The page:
A query I’m requested most daily now could be, “Will [insert tool, process, or person here] cease the next SolarWinds?” Everyone knows the reply to that query: It’s really nothing new — that instrument, or course of, or headcount could assist cut back danger, however you’ll be able to by no means confidently say you might be 100% protected against the subsequent breach.
That stated, this fixed query has helped me dig deeper into easy methods to greatest talk what it means to construct a safety program with a post-breach mindset.
One of the vital worthwhile classes I realized in faculty was in a category that wasn’t in any respect associated to pc engineering. It was in a “historical past of conflict” class, the place I realized about attrition warfare. Attrition warfare is a navy technique by which one facet continually grinds away at its enemy to the purpose of collapse and defeat; World Battle I is a widely known instance of attrition warfare.
Straight mirroring this, cyberattackers (and particularly cybercriminals) use attrition warfare to continually chip away at defenses and people by automation and the sheer variety of assaults they will collectively execute till one lastly breaks by and causes a breach. On the opposite facet of this, defenders are sometimes manually investigating and responding to the threats that get previous prevention, placing them at a drawback as they battle with a relentless horde of threats.
To cite US Marine Captain G. I. Wilson on attrition warfare, “The victory goes to the facet that has the resilience to switch and restore its losses, or do with out. It goes to the facet that may use the enemy’s tools towards him and that is aware of the place to strike to destroy the enemy’s will.”
Relating to attrition warfare in cybersecurity, the attackers are profitable proper now as a result of we don’t have the resilience to go with out our poor burnt-out analysts and CISOs — and since attackers are ready to make use of our tools towards us to make this drawback worse. We have to change this, and a core a part of that’s, you guessed it, resilience — the theme of this 12 months’s RSA Convention.
In Developing Cyber Resilient Systems: A Systems Security Engineering Approach, the Nationwide Institute of Requirements and Expertise (NIST) defines cyber resiliency as, “the flexibility to anticipate, stand up to, recuperate from, and adapt to adversarial circumstances, stresses, assaults, or compromises on programs that use or are enabled by cyber sources.”
This framing is core to how I take into consideration and analysis safety operations. Safety analysts are constantly overwhelmed, burdened, and understaffed, leaving the bulk just about unable to anticipate, recuperate from, or adapt to new assaults (with out reaching burnout, which is widespread). To construct resilience into this course of, we have to proceed to deal with the preparation, detection and analysis, containment, eradication, and recovery phases of the incident response lifecycle (which we place a premium on) but in addition place extra emphasis on the actionable steps we are able to take as a part of post-incident exercise (which frequently is neglected). That is about not solely studying what we are able to do higher but in addition incorporating and executing on opportunities (MITRE Shield) and resilience recommendations in line with the remainder of the incident response lifecycle.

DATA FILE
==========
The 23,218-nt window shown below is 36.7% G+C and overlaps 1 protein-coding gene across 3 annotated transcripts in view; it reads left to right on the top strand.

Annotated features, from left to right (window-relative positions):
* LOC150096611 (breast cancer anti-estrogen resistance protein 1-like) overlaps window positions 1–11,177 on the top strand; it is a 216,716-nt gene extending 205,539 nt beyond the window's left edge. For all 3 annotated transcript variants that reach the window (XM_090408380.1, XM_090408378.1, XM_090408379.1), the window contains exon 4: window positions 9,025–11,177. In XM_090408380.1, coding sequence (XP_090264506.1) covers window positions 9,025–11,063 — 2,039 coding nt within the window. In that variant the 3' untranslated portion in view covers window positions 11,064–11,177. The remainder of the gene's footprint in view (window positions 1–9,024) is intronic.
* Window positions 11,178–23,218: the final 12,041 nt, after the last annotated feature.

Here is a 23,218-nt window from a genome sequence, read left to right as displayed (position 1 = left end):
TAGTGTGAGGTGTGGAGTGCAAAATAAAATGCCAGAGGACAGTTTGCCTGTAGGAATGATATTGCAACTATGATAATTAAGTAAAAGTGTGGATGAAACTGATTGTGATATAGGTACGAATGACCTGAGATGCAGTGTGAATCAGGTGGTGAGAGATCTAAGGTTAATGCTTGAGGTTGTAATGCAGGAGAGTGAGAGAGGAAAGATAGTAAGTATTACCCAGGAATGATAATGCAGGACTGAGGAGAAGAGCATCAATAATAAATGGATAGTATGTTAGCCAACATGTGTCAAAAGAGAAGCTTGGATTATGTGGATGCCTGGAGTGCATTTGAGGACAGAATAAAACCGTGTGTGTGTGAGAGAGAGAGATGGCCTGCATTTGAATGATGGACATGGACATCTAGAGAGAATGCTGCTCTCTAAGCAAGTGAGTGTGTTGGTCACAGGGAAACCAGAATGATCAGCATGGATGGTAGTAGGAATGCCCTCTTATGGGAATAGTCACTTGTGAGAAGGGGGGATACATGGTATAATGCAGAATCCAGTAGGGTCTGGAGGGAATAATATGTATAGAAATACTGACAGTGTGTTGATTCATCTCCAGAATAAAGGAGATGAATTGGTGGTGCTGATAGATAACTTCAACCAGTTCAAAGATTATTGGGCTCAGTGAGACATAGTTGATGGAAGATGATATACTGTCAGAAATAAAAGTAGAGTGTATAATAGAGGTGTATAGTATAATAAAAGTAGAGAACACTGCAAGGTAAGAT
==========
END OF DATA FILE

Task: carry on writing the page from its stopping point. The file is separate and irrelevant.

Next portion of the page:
There are a number of talks at this 12 months’s RSA Convention that relate to resilience — particularly future resilience — that I extremely advocate each practitioner watch. These embody:
And a enjoyable one: UAV Security Research Series — Episode 5, MAVLink Security — Matthew Gaffney
I’ll be writing extra about this subject within the coming months, however hopefully this served as a useful primer on how safety operations groups ought to be fascinated by that fourth step of the incident response lifecycle.
Oh, and in case you are searching for some nice talks to observe (or rewatch!) post-RSAC, take a look at a number of that my colleagues and I gave this 12 months:
And two that aren’t out there on demand, so hopefully you caught them the day of:
As I talked about in my video for RSAC on what resilience means to me, this previous 12 months has been extremely difficult for all of us. We’ve needed to present resilience not simply in a single second, or two, and even three … however continually. Let’s incorporate these classes of resilience — adaptability within the face of adversity, dynamism, and power — into our safety methods transferring ahead. Drop me a notice through email, Twitter, or LinkedIn you probably have any ideas or questions on this.